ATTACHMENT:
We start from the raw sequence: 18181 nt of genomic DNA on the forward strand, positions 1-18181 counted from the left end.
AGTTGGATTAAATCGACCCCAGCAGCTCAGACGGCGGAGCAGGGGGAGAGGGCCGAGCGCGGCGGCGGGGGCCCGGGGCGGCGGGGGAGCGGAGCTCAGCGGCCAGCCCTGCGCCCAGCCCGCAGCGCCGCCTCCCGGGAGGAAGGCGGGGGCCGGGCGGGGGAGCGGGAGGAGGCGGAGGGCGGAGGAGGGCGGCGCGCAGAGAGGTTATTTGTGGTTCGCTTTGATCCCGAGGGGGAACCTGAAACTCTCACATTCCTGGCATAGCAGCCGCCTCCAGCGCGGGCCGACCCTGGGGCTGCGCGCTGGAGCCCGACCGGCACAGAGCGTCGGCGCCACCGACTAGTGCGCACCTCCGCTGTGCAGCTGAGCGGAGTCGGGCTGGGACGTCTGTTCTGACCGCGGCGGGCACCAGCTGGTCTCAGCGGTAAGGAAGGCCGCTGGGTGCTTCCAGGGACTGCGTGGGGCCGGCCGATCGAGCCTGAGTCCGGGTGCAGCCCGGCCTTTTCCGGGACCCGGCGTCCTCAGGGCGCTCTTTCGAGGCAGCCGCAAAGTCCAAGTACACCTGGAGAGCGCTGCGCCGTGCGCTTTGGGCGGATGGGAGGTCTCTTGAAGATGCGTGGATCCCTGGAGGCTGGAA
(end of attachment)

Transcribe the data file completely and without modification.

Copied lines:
We start from the raw sequence: 18181 nt of genomic DNA on the forward strand, positions 1-18181 counted from the left end.
AGTTGGATTAAATCGACCCCAGCAGCTCAGACGGCGGAGCAGGGGGAGAGGGCCGAGCGCGGCGGCGGGGGCCCGGGGCGGCGGGGGAGCGGAGCTCAGCGGCCAGCCCTGCGCCCAGCCCGCAGCGCCGCCTCCCGGGAGGAAGGCGGGGGCCGGGCGGGGGAGCGGGAGGAGGCGGAGGGCGGAGGAGGGCGGCGCGCAGAGAGGTTATTTGTGGTTCGCTTTGATCCCGAGGGGGAACCTGAAACTCTCACATTCCTGGCATAGCAGCCGCCTCCAGCGCGGGCCGACCCTGGGGCTGCGCGCTGGAGCCCGACCGGCACAGAGCGTCGGCGCCACCGACTAGTGCGCACCTCCGCTGTGCAGCTGAGCGGAGTCGGGCTGGGACGTCTGTTCTGACCGCGGCGGGCACCAGCTGGTCTCAGCGGTAAGGAAGGCCGCTGGGTGCTTCCAGGGACTGCGTGGGGCCGGCCGATCGAGCCTGAGTCCGGGTGCAGCCCGGCCTTTTCCGGGACCCGGCGTCCTCAGGGCGCTCTTTCGAGGCAGCCGCAAAGTCCAAGTACACCTGGAGAGCGCTGCGCCGTGCGCTTTGGGCGGATGGGAGGTCTCTTGAAGATGCGTGGATCCCTGGAGGCTGGAA